Détournement to the “Primitive”
“Blows Against the Empire” by artist and writer Ted Purves, discusses how some artists have resisted the normativity of capitalistic art production by relying on a gift-giving practice inspired by “primitive” gift economies (think of anthropologist Marcel Mauss).
In this essay, Purves explains how some artists take the basics of gift economies (the gifts create bonds to strengthen social ties), to push boundaries toward greater social and aesthetic freedom, while creating a heretical practice that confronts capitalism. The gift stands as an “unavoidable manifestation of reciprocal and unrequited debt”; one that does not necessarily has to be returned to the giver, but compromises the receiver to continue threading the weave by forwarding it to someone else in the same or grander fashion. Automatically, the gift becomes a tangible gesture; one that fills the voids and creates a space for relationships and communication, whether the receiver wants it or not.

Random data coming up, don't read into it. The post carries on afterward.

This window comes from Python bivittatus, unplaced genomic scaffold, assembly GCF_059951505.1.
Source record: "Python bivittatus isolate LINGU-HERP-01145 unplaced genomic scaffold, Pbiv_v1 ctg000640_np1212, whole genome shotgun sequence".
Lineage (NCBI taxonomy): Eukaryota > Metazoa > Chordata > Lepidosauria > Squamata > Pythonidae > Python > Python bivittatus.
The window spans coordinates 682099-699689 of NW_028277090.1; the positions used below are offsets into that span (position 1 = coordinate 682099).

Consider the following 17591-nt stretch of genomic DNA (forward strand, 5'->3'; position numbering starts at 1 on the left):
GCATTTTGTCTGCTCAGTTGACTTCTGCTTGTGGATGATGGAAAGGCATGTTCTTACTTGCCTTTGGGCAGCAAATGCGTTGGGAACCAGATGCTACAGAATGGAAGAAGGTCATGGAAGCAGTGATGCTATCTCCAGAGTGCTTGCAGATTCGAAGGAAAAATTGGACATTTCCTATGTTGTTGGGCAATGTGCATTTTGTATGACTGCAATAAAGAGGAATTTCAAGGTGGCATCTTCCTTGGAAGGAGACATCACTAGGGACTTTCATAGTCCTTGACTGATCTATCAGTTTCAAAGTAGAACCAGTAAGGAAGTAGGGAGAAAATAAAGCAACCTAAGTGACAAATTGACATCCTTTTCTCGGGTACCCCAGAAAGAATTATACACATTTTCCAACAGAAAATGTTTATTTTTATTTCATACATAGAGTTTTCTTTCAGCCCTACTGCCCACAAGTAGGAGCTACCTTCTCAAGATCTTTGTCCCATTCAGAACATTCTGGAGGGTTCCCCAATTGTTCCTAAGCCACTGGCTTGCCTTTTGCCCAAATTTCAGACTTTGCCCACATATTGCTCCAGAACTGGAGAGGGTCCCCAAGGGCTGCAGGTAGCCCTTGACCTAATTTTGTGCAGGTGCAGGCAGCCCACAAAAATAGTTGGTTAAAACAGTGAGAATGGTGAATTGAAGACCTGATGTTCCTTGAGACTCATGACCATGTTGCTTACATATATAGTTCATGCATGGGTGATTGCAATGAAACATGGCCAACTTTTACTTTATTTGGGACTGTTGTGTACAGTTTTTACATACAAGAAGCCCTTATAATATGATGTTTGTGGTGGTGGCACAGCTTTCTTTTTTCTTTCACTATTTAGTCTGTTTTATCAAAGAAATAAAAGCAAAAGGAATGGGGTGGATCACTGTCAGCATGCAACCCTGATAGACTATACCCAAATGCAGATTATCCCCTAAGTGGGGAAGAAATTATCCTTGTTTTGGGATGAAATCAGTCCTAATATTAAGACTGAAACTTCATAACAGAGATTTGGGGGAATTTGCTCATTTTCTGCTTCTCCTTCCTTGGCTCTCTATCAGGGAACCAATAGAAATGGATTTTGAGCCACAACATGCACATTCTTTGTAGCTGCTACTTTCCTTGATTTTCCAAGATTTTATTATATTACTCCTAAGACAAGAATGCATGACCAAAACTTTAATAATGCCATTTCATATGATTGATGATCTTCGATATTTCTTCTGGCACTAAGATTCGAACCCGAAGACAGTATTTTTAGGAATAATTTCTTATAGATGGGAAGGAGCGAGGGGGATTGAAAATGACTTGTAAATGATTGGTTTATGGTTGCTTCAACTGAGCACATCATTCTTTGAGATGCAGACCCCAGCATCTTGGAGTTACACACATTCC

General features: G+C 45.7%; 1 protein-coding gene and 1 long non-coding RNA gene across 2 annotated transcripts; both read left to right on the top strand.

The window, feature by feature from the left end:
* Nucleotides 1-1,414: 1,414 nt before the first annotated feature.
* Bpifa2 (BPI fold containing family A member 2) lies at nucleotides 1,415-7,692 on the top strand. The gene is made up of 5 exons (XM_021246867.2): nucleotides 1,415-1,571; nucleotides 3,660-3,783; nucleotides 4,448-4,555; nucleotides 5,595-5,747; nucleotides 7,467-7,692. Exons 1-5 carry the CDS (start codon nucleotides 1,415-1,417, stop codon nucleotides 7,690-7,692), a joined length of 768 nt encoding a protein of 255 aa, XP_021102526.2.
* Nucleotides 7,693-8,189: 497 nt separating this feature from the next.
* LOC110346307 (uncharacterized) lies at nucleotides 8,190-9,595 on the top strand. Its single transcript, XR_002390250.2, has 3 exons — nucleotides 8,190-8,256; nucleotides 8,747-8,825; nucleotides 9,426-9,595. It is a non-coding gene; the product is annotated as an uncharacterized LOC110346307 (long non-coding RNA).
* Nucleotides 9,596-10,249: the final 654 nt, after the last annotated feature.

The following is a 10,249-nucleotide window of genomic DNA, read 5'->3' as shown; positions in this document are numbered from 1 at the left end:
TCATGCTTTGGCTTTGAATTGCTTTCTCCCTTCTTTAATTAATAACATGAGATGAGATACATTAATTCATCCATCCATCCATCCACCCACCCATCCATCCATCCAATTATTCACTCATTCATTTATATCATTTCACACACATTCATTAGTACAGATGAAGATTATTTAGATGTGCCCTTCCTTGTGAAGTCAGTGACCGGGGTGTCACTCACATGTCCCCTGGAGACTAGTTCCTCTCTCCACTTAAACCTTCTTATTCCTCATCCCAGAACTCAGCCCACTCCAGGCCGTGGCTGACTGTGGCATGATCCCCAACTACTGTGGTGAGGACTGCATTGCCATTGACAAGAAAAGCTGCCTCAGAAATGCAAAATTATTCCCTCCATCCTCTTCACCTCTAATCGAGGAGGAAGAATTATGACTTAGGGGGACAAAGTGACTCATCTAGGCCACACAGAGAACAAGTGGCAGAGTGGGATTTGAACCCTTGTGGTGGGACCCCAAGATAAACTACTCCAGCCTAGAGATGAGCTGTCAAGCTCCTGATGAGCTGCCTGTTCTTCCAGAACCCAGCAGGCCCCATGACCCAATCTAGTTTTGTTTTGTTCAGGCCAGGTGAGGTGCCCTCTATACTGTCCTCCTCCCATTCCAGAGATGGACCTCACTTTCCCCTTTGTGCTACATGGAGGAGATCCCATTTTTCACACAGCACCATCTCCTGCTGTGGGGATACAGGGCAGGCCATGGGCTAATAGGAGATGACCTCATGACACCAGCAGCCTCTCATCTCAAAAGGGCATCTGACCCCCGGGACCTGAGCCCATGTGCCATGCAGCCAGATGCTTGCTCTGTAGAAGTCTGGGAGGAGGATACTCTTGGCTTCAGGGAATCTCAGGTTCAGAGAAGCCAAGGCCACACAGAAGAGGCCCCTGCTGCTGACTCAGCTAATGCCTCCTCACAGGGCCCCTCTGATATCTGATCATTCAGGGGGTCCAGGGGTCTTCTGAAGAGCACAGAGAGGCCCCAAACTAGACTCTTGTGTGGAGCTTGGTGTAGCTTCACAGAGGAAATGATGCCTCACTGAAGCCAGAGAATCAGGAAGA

This gift-giving art practice roots from the fact that things we are given have different meaning form the things we buy. In this case, the gift creates a bond, whereas the sale of a commodity leaves no necessary connection. Some artists have used this system to break from capitalism by creating relationships that are compromising and forward-moving. The practice of gift-giving therefore, becomes an art form that unites people in complex forms, stepping away from monetary exchange.
I want you to think, my dear reader, of a token-gift that you can make to someone else. Think of it as art, an economic activity, or pure altruism. Give it a try and start your own weave of relationships.
If you are interested in reading more, please let me know so I can e-mail you the essay (it’s worth it!).